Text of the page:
A long train journey from Andheri to Vashi every day and a sketchbook full of doodles was Sajid’s first step towards discovering an innate talent that he didn’t know he had. With a masters degree in advertising, a career as an illustrator was a foggy notion. When his boss at an advertising agency pointed out his flair at illustration, Sajid decided to give it a serious shot. A few projects later, he launched himself into the unknown, choosing to become a freelance illustrator. Cut to today, he heads his own creative studio called Fortysix and Two and is cooking up a storm of a portfolio. ‘My work is a form of self-expression, meta and cathartic,’ says the self-taught artist.
His illustrative style is mercurial, warping from vivid, bold line work to amorphous, abstract compositions. The dexterity with which he shuffles his approach and yet maintains a kindred undertone through his work further highlights his flair. Last July, he unveiled his first solo-show titled I Like It When You’re Gone. Featuring a series of abstract, unpolished portraits, the illustrations were Sajid’s way of dealing with a difficult time in his life. ‘The work was created as a coping mechanism to deal with anxiety, my personal demons and a heart break. The inspiration was to put myself in a state of no thought and letting my emotions pave the way for the colors and form rather than me predicating what goes on the canvas. The drawing process is meditative and the end results are these morphed, patched and childlike crude drawings. I Like It When You’re Gone is my way of saying I am unaffected by departure - departure of artistic judgment, the departure of someone close, departure of preconceived notions of what to make and what colors to use.’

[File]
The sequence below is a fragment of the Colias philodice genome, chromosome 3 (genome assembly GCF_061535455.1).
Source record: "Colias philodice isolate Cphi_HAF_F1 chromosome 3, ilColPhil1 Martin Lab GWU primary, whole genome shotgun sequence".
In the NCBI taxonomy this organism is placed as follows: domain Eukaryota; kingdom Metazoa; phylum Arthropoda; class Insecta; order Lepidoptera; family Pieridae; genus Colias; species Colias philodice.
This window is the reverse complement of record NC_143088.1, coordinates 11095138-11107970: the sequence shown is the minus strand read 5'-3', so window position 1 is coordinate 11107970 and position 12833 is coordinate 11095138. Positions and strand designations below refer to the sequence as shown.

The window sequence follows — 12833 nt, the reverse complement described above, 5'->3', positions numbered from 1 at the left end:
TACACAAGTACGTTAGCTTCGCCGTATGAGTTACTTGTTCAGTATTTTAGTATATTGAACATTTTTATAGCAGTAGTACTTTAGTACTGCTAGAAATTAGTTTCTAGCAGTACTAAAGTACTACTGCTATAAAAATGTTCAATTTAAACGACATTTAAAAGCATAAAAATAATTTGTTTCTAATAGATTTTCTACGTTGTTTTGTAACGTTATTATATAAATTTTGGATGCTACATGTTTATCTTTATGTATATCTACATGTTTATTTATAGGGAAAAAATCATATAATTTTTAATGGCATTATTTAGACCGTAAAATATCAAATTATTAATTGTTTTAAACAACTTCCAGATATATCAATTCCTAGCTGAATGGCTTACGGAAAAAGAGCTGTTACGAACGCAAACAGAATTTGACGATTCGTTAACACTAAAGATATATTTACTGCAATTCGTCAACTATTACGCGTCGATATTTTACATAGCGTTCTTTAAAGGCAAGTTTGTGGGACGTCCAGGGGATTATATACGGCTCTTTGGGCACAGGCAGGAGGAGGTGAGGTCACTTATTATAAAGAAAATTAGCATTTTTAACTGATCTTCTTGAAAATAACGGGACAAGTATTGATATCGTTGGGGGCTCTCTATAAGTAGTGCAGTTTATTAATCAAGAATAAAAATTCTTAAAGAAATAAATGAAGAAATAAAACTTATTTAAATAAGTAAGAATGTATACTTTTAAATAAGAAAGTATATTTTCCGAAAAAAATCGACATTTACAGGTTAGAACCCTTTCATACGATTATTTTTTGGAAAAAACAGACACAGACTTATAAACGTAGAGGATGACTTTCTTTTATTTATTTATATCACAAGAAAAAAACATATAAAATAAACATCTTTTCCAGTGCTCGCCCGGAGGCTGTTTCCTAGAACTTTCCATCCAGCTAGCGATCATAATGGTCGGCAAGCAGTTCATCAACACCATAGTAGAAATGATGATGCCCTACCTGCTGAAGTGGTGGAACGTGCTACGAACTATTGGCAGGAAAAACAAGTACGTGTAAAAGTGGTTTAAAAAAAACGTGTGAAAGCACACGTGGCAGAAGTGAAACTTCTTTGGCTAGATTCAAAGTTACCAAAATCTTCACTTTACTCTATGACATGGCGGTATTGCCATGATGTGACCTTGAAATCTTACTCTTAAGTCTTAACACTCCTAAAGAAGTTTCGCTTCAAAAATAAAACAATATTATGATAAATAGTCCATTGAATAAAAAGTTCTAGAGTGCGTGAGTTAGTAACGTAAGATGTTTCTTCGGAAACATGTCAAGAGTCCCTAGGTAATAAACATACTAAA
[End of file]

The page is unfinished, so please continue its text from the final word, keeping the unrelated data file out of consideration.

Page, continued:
Having worked with a score of clients, Sajid now wants to concentrate on making work that’s closer to his heart and home. Music has always been an unstoppered source of inspiration. In an ongoing project titled Amygdala Anomalies, he conjures up curious creature and monsters, filling his sketchbooks with these abstract bodies. He then shared these creatures with indie musicians to create a piece of music around it, bringing them to life. The ultimate goal is to tie these together, creating an album born from the marriage of music and art.
Sajid Wajid Shaikh
With a self-published zine in the making, Sajid says he’s only begun to push his boundaries and truly discover what he is capable of. We wait in breathless anticipation.
Take a look at his work here.
Text Ritupriya Basu